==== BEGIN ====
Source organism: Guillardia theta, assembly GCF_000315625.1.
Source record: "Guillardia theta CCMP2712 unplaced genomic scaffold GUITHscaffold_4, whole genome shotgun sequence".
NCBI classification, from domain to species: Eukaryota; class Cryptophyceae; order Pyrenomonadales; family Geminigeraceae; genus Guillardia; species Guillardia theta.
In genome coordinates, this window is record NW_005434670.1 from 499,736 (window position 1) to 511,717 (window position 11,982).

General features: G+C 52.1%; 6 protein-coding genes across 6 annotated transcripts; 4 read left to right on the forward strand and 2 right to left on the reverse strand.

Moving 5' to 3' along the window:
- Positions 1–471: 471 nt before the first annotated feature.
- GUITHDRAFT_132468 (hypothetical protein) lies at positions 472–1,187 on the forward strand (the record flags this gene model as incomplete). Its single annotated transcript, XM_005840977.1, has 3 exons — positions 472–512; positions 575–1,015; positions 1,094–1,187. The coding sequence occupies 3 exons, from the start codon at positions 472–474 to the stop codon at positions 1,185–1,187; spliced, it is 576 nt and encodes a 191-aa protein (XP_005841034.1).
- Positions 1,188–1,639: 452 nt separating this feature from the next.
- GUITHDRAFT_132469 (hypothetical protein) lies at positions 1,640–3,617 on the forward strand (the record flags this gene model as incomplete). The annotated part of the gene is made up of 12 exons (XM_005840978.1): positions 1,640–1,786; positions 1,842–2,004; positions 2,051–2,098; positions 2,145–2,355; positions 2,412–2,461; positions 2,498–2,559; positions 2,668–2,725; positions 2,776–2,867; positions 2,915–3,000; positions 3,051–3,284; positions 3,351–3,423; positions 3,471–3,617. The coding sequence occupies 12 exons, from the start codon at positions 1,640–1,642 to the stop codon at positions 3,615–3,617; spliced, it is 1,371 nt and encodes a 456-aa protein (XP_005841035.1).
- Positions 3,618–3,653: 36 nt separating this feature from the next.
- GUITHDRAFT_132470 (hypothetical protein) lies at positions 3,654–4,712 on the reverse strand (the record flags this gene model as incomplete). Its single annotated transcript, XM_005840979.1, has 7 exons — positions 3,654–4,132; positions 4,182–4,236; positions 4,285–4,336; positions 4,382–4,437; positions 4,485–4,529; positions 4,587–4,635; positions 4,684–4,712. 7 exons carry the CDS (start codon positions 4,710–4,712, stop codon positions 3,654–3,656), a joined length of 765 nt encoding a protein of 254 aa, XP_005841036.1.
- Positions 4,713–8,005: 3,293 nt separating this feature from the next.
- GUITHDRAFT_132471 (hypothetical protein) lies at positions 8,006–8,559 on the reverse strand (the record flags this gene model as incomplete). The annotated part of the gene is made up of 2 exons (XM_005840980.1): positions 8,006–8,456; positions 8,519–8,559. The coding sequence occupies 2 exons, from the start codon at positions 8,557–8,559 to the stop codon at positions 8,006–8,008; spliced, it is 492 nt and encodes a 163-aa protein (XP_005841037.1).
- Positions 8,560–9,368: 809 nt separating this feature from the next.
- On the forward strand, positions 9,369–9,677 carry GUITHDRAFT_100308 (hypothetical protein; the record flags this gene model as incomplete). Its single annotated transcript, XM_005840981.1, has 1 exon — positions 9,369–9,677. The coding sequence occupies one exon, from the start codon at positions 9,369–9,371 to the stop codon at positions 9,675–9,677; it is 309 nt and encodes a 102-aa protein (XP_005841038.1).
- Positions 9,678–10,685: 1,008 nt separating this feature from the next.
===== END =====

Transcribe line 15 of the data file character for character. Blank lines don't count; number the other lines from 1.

- Positions 8,560–9,368: 809 nt separating this feature from the next.